Kentucky-UConn Preview

Matthew Mitchell is trying to build Kentucky into a women’s

basketball power. Getting to the Final Four for the first time will

be a huge step in reaching that goal.

Mitchell’s team is one victory away, and Connecticut stands in

the way for the second straight season. The two teams played last

year and UConn came away with a 15-point victory. They’ll meet

again Monday night in the Bridgeport regional final.

”This program’s come a long way and made a tremendous amount of

progress in last four years,” Mitchell said. ”We want to be the

best team in the country and that doesn’t happen by making one

Final Four. One Final Four is an outstanding achievement and

something we’re working hard to get to. It’s a huge step we’re 40

minutes away from.”

The Wildcats have made the NCAA tournament in each of the past

four seasons and reached the regional finals in three of those

years.

The run has impressed UConn coach Geno Auriemma.

”Kentucky was one of those places where if they get the right

coach they’ll be really good,” he said. ”Any place that’s good in

men’s basketball should be good in women’s basketball. (Matt’s)

carved out his own style and I don’t know if anybody’s gotten that

far that quickly and done a better job in the country than they

have.”

Now they just need to take that next step. The Wildcats have

been focused on the Final Four since they started practice. Hanging

in front of their locker room in Kentucky is a picture of the Final

Four logo with a clock next to it.

Ever since the first day of practice back in early October, that

clock has been counting down the days and minutes until the Final

Four in New Orleans. The second-seeded Wildcats hope to be in

Louisiana when the clock reaches zero.

Whether they advance or not, it’s already been a record year for

the Wildcats (30-5). Kentucky has the most victories in school

history. Not bad for a school rich in basketball tradition on the

men’s side, winning its eighth national championship last season in

New Orleans.

While the Wildcats are hoping for their first national

semifinals appearance, the Huskies are trying to make the Final

Four for a record sixth consecutive year.

It’s been an unusual season for UConn, which for the first time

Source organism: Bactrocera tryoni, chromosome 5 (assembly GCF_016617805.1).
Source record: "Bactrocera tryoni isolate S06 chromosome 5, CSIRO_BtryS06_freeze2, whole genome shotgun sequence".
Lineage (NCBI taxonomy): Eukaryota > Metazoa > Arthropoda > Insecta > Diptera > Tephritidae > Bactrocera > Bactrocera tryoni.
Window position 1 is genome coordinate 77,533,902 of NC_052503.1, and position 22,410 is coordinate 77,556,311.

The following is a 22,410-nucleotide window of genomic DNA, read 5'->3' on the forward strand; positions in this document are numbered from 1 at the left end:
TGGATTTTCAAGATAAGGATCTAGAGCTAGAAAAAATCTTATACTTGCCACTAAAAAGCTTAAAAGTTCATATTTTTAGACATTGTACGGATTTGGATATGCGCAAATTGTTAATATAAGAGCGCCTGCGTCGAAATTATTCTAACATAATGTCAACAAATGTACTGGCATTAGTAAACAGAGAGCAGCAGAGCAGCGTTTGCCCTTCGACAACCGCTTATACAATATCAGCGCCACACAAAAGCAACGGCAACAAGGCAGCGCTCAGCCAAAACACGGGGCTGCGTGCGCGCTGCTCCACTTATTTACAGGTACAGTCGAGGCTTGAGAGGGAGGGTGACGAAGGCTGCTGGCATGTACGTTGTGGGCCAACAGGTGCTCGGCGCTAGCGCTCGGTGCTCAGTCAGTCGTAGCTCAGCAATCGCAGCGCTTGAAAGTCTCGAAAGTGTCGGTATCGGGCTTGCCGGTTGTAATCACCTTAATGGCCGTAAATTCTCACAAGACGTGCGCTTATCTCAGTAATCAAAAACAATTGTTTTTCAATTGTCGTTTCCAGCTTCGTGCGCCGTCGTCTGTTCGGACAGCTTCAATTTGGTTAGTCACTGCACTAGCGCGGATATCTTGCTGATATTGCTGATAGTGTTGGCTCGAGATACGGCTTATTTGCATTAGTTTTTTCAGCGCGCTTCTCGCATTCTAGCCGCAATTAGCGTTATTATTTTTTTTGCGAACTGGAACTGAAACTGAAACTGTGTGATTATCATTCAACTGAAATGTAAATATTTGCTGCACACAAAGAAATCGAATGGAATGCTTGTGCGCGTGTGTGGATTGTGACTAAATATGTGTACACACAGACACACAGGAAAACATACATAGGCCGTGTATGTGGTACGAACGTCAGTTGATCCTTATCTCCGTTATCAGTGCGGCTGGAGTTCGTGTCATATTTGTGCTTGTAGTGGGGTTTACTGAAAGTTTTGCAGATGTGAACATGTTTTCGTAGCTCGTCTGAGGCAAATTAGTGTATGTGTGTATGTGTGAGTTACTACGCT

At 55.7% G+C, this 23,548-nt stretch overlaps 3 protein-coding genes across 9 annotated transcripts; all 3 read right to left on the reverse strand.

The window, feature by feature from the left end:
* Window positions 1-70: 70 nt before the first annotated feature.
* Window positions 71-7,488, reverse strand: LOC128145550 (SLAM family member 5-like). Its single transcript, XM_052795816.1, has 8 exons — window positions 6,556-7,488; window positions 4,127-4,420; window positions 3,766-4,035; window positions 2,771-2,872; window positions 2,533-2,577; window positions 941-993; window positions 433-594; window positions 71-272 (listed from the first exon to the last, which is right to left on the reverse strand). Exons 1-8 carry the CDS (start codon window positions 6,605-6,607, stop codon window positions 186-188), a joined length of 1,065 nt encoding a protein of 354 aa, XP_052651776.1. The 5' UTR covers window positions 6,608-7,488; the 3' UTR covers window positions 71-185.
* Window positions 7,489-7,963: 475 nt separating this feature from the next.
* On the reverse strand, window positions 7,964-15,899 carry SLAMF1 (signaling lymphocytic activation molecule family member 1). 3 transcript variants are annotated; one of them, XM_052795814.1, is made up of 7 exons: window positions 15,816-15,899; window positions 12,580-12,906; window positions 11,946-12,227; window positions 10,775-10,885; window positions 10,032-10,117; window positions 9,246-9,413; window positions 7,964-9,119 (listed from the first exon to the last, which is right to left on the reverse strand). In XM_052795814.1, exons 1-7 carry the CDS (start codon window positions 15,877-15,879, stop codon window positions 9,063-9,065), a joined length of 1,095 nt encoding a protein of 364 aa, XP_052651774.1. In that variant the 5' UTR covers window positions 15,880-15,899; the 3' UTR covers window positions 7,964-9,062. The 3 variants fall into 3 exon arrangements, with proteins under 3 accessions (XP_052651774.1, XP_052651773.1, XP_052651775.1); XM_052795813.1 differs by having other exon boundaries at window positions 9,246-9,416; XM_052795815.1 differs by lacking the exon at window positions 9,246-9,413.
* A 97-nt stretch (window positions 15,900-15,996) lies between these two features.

in 19 years didn’t win either the Big East regular season or

tournament title. Now the Huskies have a chance at another title –

an eighth national championship.

”I’m hoping everybody realizes that this is literally the last

opportunity,” UConn senior Kelly Faris said. ”And I’m hoping

everybody’s getting the sick feeling in their stomach from losing

every time. We’ve just got to come together and play Connecticut

basketball and listen to every single thing coach says because,

obviously, he knows what he’s talking about. And if we listen to

him, we’ll be all right.”

The key to UConn’s success may come from its freshmen. The trio

of Breanna Stewart, Morgan Tuck and Moriah Jefferson combined for

35 on Saturday – the fourth highest total for a first-year class in

school history.

Stewart, who was the national high school player of the year

last season, has really raised her game lately. She had 17 points

in the Huskies’ 76-50 victory over Maryland in the regional

semifinals on Saturday.

”It’s been talked about and documented that Stewie’s struggles

have been a big story for our team this year,” Auriemma said.

”She started off the year doing everything she did everywhere else

she played. Then all of a sudden when she couldn’t do it anymore,

it became more of a mental thing. Right after the Big East

tournament, I saw a change in her. Practice was different for her.

She was just more worried about failing than being focused on

succeeding. Now she’s in a good place. She’s in a really good place

right now.”

The Huskies (32-4) have won 42 of their past 43 NCAA games in

the state of Connecticut, including going 8-1 in Bridgeport. The

lone blemish came against Duke in 2006 in the regional final.

The loss to Connecticut last season is still fresh in the

Wildcats’ minds.

”We saw it as a missed opportunity,” SEC player of the year

A’dia Mathies said. ”We were there in the first half and had a

mental lapse for a couple four-minute segments. If we did a better

job staying focused we would have gone to the Final Four. We know

it could happen this year.”

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